We're looking at several major new IT initiatives, and we could use some advice on how to manage change. Specifically, what's the best way to prevent users from digging in their heels and resisting as we launch these critical IT projects?
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As I've been consulting and teaching over the years, especially recently, I'm finding this issue -- how to manage change -- cropping up earlier and earlier in each class and in each engagement.
Change management -- the "people side" of technology improvement -- is probably more important to the success of the outcome of the initiative than the raw technology itself is.
Nothing will cause you to leave value on the table faster than having people who are resistant to the fact that something's going to change.
I know that sounds backwards, because technology certainly is critical. But nothing will cause you to leave value on the table faster than having people who are resistant to the fact that something's going to change.
Every instance is different because every organization is different. They're different sizes; they have different personalities and different corporate cultures. There's definitely a generational factor at work, although not universally.
But if there's a single tenet that I try to apply across all the situations that I run across, it's that you can best manage change by involving the different people who are going to be affected by this new technology or by what's changing, as early as possible in the overall initiative.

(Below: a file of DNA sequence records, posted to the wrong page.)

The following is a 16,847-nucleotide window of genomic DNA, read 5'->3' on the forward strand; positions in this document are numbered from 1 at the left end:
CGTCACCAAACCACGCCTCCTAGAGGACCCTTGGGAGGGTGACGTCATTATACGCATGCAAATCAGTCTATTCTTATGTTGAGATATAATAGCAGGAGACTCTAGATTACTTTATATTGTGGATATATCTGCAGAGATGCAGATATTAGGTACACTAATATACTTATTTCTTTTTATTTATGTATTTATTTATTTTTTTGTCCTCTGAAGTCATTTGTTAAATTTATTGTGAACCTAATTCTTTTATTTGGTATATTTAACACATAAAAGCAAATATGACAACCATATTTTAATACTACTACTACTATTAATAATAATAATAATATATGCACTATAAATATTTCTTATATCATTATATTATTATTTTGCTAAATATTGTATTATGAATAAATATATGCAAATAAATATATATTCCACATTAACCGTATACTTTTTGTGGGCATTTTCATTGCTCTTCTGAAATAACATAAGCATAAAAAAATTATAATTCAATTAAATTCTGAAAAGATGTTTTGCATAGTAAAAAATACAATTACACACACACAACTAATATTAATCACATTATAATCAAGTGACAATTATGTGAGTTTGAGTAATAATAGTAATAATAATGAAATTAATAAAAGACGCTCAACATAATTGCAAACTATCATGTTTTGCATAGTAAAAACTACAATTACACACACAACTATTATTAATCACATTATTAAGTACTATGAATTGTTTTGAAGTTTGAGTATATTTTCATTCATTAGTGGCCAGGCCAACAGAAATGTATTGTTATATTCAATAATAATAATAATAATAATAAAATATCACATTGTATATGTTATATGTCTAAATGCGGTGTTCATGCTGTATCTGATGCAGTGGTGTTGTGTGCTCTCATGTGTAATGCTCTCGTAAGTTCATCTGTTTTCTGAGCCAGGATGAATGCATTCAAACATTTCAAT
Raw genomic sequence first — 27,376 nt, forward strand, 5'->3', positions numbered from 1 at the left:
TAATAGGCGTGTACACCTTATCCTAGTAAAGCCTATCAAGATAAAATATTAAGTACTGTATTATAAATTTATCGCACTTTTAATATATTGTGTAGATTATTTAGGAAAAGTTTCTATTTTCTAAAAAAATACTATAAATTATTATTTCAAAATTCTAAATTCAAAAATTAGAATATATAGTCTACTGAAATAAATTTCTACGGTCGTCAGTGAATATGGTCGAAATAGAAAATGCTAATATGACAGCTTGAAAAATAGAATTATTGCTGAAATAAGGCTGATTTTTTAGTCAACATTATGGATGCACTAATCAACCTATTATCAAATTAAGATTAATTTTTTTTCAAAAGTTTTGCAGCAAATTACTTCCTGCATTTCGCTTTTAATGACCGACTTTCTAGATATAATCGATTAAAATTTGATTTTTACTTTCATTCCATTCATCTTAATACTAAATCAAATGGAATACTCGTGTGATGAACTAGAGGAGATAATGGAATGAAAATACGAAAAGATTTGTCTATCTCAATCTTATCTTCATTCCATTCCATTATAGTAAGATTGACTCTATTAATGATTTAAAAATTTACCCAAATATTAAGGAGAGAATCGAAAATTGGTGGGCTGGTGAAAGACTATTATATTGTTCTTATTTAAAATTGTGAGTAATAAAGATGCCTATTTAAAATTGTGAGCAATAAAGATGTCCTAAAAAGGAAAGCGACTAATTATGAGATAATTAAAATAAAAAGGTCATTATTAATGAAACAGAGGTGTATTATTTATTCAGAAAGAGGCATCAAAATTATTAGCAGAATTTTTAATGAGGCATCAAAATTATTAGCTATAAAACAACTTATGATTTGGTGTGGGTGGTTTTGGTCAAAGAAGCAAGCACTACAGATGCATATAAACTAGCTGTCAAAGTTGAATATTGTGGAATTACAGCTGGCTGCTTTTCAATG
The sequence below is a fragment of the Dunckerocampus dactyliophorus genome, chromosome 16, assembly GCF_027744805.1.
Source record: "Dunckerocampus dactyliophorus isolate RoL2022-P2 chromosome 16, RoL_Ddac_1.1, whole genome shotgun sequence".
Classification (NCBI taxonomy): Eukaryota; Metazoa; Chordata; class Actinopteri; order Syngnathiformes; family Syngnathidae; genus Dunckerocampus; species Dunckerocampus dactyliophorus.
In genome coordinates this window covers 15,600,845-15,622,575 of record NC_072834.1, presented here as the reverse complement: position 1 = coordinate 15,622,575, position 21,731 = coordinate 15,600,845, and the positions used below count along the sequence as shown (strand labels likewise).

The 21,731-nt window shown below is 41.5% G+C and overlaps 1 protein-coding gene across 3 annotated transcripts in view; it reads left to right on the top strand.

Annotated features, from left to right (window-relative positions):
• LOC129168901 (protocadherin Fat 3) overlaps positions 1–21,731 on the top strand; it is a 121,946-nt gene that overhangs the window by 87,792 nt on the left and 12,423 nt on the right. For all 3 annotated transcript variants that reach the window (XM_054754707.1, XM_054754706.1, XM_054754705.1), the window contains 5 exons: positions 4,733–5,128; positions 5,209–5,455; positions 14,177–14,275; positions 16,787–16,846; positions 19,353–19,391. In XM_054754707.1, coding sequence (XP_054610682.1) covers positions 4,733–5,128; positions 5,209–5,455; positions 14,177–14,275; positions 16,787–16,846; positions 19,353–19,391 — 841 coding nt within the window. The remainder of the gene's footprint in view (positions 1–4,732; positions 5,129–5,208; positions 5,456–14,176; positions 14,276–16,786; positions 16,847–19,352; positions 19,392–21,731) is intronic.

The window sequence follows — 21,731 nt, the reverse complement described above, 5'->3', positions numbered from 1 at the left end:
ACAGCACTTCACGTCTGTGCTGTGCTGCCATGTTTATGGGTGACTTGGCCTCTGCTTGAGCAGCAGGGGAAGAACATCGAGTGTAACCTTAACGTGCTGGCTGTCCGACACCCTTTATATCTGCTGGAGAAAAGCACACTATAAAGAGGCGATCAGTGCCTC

What you want to have happen is to have these different constituencies feel that this something that's happening for them rather than to them. You want to make sure that they understand that not only do they have a voice in what's going to happen, but that that voice is listened to.
It's like parenting. You always want your children to feel like they've been heard and listened to even if your answer isn't always "Yes."
To really manage change, it's important that the people involved feel empowered and that they feel they can have an effect on what's going to happen. This can be as simple as responding to a suggestion by saying something like, "Look, we can't do that right now, in Phase 1. But we can put it on the list for Phase 2."
You need to involve representatives of all the affected groups through the lifecycle of planning and implementation. That's so that the groups can hear each other's suggestions and maybe say something like, "You know what? I hadn't thought of that particular suggestion, but it would provide our department with a huge benefit too." So maybe that suggestion moves off the list for Phase 2 and back onto the list for Phase 1 because of this cross-fertilization.
Either way, if you manage change effectively, people feel engaged. They feel like they can shape what's going to happen to them long before someone in charge plops something new down in front of them, saying, "Here, use this." That goes a long way toward ensuring overall success.
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Steve Weissman asks:
In launching IT initiatives, how often does your organization seek input from the affected users?
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